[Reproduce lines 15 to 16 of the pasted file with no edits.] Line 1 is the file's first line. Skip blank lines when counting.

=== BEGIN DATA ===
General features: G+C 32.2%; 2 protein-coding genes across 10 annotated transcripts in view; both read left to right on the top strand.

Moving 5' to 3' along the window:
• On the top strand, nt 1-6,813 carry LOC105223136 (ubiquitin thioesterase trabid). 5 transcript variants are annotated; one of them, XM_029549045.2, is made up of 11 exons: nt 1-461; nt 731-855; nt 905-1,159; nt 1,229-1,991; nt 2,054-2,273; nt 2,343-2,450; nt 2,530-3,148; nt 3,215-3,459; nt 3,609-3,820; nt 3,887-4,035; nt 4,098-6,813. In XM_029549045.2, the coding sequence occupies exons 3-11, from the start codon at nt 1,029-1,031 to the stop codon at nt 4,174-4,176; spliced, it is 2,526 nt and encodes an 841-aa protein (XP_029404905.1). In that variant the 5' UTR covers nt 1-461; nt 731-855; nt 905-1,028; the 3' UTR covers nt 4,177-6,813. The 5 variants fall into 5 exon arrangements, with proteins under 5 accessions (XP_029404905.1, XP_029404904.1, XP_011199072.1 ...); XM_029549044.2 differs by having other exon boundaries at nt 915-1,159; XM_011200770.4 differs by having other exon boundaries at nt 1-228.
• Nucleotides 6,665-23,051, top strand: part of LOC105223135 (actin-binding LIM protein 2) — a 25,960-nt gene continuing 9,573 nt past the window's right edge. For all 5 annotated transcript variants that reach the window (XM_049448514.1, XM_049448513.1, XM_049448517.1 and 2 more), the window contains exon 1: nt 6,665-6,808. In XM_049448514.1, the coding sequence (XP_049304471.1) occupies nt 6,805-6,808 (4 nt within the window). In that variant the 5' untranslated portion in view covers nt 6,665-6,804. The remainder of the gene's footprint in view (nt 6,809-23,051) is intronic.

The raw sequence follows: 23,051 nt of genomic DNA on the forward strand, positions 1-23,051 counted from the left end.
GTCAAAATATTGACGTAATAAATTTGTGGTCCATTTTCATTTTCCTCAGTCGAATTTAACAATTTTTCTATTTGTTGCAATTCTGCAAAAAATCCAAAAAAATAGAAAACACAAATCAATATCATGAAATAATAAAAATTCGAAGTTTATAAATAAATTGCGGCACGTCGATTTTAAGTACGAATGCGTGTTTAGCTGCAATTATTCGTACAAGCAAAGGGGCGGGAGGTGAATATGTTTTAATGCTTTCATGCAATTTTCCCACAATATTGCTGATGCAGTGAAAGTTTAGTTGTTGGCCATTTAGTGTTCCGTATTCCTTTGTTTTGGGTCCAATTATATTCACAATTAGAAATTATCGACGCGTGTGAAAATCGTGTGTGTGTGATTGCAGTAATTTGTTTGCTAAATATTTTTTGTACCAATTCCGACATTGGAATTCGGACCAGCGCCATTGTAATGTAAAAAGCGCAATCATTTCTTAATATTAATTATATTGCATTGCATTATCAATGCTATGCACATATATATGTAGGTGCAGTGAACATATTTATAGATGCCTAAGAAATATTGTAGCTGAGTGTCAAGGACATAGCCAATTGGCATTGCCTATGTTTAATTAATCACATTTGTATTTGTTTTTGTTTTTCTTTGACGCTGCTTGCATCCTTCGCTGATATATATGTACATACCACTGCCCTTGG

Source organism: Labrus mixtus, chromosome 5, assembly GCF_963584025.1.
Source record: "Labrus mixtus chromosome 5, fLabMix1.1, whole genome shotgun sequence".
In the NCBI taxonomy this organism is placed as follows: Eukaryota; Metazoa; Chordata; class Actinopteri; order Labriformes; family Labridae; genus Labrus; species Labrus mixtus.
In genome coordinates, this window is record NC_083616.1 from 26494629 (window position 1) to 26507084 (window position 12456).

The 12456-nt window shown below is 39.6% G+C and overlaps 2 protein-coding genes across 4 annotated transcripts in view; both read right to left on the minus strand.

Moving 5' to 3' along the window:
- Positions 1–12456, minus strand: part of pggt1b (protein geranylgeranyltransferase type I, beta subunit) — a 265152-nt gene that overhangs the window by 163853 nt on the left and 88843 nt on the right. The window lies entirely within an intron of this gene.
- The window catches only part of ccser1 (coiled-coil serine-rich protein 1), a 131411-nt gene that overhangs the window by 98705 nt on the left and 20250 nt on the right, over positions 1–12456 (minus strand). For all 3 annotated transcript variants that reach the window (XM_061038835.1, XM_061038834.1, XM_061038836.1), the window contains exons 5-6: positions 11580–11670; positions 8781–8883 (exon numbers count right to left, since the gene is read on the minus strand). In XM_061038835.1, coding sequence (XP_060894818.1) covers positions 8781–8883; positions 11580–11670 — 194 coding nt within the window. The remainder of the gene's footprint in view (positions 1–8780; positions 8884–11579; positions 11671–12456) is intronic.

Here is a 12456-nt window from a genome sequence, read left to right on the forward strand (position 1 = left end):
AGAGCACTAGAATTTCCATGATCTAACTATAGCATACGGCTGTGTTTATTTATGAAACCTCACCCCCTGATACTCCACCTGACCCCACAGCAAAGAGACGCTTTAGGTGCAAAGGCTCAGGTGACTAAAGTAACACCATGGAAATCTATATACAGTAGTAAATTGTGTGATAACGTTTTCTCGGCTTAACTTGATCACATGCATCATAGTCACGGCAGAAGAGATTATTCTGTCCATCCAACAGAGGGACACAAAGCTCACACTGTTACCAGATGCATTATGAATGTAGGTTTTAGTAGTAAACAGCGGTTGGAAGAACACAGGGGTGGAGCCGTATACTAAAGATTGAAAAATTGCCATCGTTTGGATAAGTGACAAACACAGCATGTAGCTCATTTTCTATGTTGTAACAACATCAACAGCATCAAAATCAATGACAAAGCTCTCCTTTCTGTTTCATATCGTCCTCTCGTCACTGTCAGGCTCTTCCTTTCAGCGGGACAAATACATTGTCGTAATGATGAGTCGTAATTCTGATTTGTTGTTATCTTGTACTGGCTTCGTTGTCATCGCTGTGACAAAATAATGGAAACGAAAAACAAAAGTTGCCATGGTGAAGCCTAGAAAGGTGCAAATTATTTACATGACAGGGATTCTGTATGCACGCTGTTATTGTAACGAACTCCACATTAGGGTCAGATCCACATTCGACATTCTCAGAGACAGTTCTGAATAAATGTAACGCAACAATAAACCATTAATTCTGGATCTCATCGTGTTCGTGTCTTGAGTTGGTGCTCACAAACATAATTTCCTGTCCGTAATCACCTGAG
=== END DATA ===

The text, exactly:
Here is a 12456-nt window from a genome sequence, read left to right on the forward strand (position 1 = left end):
AGAGCACTAGAATTTCCATGATCTAACTATAGCATACGGCTGTGTTTATTTATGAAACCTCACCCCCTGATACTCCACCTGACCCCACAGCAAAGAGACGCTTTAGGTGCAAAGGCTCAGGTGACTAAAGTAACACCATGGAAATCTATATACAGTAGTAAATTGTGTGATAACGTTTTCTCGGCTTAACTTGATCACATGCATCATAGTCACGGCAGAAGAGATTATTCTGTCCATCCAACAGAGGGACACAAAGCTCACACTGTTACCAGATGCATTATGAATGTAGGTTTTAGTAGTAAACAGCGGTTGGAAGAACACAGGGGTGGAGCCGTATACTAAAGATTGAAAAATTGCCATCGTTTGGATAAGTGACAAACACAGCATGTAGCTCATTTTCTATGTTGTAACAACATCAACAGCATCAAAATCAATGACAAAGCTCTCCTTTCTGTTTCATATCGTCCTCTCGTCACTGTCAGGCTCTTCCTTTCAGCGGGACAAATACATTGTCGTAATGATGAGTCGTAATTCTGATTTGTTGTTATCTTGTACTGGCTTCGTTGTCATCGCTGTGACAAAATAATGGAAACGAAAAACAAAAGTTGCCATGGTGAAGCCTAGAAAGGTGCAAATTATTTACATGACAGGGATTCTGTATGCACGCTGTTATTGTAACGAACTCCACATTAGGGTCAGATCCACATTCGACATTCTCAGAGACAGTTCTGAATAAATGTAACGCAACAATAAACCATTAATTCTGGATCTCATCGTGTTCGTGTCTTGAGTTGGTGCTCACAAACATAATTTCCTGTCCGTAATCACCTGAG